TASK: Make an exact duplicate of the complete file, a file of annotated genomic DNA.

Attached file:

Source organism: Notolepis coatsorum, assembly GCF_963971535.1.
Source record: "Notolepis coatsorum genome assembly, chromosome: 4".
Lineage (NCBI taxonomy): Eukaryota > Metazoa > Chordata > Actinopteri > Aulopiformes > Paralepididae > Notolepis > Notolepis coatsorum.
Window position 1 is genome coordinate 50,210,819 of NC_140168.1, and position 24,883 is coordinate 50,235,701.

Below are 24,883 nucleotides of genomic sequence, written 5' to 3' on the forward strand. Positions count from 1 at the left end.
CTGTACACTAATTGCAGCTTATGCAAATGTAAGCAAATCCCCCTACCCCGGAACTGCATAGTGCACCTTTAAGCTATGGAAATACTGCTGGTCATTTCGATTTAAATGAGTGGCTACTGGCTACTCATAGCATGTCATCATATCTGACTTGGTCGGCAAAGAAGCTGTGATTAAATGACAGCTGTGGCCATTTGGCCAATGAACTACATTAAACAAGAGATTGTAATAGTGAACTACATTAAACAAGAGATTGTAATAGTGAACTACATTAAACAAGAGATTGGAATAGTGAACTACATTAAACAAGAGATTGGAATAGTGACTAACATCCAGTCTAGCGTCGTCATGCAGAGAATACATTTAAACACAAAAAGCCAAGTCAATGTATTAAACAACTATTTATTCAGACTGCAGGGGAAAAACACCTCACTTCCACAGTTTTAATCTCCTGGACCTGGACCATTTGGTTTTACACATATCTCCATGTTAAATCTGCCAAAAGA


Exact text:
Source organism: Notolepis coatsorum, assembly GCF_963971535.1.
Source record: "Notolepis coatsorum genome assembly, chromosome: 4".
Lineage (NCBI taxonomy): Eukaryota > Metazoa > Chordata > Actinopteri > Aulopiformes > Paralepididae > Notolepis > Notolepis coatsorum.
Window position 1 is genome coordinate 50,210,819 of NC_140168.1, and position 24,883 is coordinate 50,235,701.

Below are 24,883 nucleotides of genomic sequence, written 5' to 3' on the forward strand. Positions count from 1 at the left end.
CTGTACACTAATTGCAGCTTATGCAAATGTAAGCAAATCCCCCTACCCCGGAACTGCATAGTGCACCTTTAAGCTATGGAAATACTGCTGGTCATTTCGATTTAAATGAGTGGCTACTGGCTACTCATAGCATGTCATCATATCTGACTTGGTCGGCAAAGAAGCTGTGATTAAATGACAGCTGTGGCCATTTGGCCAATGAACTACATTAAACAAGAGATTGTAATAGTGAACTACATTAAACAAGAGATTGTAATAGTGAACTACATTAAACAAGAGATTGGAATAGTGAACTACATTAAACAAGAGATTGGAATAGTGACTAACATCCAGTCTAGCGTCGTCATGCAGAGAATACATTTAAACACAAAAAGCCAAGTCAATGTATTAAACAACTATTTATTCAGACTGCAGGGGAAAAACACCTCACTTCCACAGTTTTAATCTCCTGGACCTGGACCATTTGGTTTTACACATATCTCCATGTTAAATCTGCCAAAAGA